The Ladoum – Senegal’s Star Sheep Can Cost More Than a Car

The Ladoum sheep, known as the “king of sheep” in Senegal, is considered a mark of prestige and a status symbol in the African country, with prices for top specimens exceeding $85,000.

A hybrid of the Mauritanian ‘Touabire’ breed and the Malian ‘Bali-bali’, the Ladoum was first bred outside Senegal’s capital of Dakar in the early 1970s. For such a young breed, the Ladoum is incredibly popular in the West-African nation, with well-off families and breeders spending small fortunes on a specimen, and those who can’t afford one dreaming of one day having enough money to buy it. To understand just how revered the Ladoum is, in a country where about 40 percent of the population lives on $1.90 per day, some people spend tens of thousands of dollars on a single sheep.

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There is no denying the physical qualities of Ladoum sheep. They are giants of their species, reaching heights of 1.2 meters at the shoulders and weights of 385 lbs (175 kg), have smooth coats and long, curly horns, and their meat reportedly tastes delicious. The vast majority of Senegalese consider them beautiful, majestic even, so they watch Ladoum sheep beauty pageants on TV and follow popular breeders on social media just to admire their flocks.

“Above everything else in Senegal, we love beautiful beasts,” top breeder Abou Kane said. “The Ladoum is both big and beautiful. It is the rarity of this breed that makes it so expensive and profitable. This breed is rare and highly prized, and anything that is rare in the world is expensive.”


Although the Ladoum has been around for about half a century, breeders only started refining the breed over the past 20 years, accentuating its proportions and physical beauty. Their work paid off, as the Ladoum is now considered more than a sheep. It is a status symbol, one that everyone recognizes as more important than cars, houses or expensive clothes.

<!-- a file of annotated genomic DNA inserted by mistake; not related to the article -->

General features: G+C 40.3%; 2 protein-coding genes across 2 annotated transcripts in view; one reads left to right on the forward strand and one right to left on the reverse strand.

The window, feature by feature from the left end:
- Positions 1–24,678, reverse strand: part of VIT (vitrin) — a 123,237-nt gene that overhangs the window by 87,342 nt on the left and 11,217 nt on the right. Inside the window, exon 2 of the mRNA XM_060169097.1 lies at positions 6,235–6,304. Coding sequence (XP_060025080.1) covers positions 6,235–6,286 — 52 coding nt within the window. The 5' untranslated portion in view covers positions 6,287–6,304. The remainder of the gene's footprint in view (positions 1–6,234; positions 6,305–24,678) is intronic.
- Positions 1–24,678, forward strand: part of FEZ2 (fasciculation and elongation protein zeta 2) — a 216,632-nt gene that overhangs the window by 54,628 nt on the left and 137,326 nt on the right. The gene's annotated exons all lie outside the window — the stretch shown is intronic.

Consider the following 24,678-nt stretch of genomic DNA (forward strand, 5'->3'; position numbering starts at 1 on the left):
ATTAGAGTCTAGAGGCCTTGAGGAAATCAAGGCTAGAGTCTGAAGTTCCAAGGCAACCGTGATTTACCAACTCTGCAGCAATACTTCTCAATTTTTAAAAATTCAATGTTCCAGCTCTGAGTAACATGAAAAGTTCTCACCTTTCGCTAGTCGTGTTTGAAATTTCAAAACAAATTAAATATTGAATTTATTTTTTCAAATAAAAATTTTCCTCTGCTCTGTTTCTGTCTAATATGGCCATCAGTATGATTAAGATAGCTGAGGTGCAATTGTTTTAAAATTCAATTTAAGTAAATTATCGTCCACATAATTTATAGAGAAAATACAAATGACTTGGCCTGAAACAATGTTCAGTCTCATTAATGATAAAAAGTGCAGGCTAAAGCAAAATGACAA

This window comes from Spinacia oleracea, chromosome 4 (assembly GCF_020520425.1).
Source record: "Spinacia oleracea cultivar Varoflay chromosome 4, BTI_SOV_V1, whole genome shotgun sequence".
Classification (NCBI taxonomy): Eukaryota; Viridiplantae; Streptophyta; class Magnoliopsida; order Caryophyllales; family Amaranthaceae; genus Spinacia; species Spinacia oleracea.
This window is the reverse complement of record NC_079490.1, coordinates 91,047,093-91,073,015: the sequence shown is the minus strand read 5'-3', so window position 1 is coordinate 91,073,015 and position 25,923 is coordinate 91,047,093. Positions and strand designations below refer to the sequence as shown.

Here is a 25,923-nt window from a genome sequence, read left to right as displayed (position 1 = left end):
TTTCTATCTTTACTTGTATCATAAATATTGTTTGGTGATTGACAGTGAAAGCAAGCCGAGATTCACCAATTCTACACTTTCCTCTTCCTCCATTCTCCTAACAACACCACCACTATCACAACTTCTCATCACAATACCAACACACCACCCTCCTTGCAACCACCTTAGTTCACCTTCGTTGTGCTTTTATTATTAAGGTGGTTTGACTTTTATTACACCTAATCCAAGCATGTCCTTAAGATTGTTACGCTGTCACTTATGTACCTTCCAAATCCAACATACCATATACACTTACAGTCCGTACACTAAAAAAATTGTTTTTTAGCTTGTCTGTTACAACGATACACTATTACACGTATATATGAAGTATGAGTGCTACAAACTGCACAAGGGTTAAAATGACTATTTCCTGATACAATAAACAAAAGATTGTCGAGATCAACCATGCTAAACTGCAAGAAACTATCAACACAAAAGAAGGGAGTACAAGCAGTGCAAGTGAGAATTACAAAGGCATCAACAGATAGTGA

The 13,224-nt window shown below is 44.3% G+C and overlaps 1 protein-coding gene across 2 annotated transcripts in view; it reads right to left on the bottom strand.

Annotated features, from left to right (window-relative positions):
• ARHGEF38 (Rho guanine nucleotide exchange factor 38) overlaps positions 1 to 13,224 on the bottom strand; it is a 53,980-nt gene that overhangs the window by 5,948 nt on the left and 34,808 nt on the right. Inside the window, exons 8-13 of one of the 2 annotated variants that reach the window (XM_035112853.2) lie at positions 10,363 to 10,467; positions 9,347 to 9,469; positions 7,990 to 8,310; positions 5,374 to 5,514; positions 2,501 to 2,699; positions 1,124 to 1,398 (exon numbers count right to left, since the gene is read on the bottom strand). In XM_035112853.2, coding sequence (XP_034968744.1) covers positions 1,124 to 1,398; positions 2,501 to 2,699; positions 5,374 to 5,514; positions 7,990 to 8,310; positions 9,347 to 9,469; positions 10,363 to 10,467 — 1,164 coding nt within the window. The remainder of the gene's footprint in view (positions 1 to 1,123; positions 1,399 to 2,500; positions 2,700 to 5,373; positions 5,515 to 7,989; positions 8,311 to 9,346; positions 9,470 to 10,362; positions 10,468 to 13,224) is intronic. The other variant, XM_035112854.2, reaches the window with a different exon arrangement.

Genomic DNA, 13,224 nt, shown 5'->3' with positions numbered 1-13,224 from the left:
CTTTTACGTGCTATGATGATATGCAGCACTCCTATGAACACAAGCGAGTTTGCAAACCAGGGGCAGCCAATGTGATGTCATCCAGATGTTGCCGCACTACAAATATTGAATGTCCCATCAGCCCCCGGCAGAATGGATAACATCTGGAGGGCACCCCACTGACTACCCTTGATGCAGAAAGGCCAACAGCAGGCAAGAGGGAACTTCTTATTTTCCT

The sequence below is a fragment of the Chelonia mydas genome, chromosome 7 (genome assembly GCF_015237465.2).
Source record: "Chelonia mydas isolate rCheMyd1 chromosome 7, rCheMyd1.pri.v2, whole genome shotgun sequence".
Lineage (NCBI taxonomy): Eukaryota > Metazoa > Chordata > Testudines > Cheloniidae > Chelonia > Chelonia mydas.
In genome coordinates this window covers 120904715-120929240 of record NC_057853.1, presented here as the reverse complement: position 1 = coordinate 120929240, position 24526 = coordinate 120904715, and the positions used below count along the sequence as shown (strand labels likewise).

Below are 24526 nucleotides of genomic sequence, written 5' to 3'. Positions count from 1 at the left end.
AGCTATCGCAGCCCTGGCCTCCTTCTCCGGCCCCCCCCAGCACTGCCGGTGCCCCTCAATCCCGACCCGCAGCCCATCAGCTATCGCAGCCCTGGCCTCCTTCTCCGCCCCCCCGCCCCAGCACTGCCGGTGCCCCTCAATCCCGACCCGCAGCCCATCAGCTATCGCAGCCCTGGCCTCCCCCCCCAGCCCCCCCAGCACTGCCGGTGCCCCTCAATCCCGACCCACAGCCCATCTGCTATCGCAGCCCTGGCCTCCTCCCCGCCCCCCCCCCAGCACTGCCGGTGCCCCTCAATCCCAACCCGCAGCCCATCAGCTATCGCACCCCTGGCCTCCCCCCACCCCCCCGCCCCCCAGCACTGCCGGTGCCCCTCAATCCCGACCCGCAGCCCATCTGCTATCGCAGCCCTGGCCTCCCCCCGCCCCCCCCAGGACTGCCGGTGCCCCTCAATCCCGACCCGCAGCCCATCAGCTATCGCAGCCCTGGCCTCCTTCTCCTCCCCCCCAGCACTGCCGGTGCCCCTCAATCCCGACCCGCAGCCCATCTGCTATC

“Owning a Ladoum differentiates you from other people,” chef Fatou Sen told Quartz Africa. “When my children see someone with a big sheep, they know that this is a very important person. Ladoums are for the stars, not ordinary people.”


NBA basketball player Gorgui Dieng is known for having a flock of Ladoum, as is Yékini, the greatest Senegalese wrestler of all time. On the other hand, Senegal’s poor can only dream of owning their own king of sheep, as the Ladoum is known in West Africa, let alone sacrificing one for Eid-al-Adha.

95% of Senegal’s population is Muslim, and the tradition of sacrificing sheep for Eid is a very big deal, one that has contributed to the Ladoum’s popularity. Large families can sacrifice over 10 sheep to celebrate Eid, and having those be precious Ladoum is considered significant.


“When we sacrifice something for God, we must sacrifice something we love,” Abou Kane explains. That said, the truly expensive Ladoum sheep, those with the best physical qualities, are never sacrificed. They are instead pampered and traded for breeding purposes.

This year, the price of Ladoum sheep surpassed $85,000, and even though you can find scrawnier specimens for as low as $3,000, the breed is definitely too expensive for the majority of Senegalese who have to settle for admiring the sheep from a distance.

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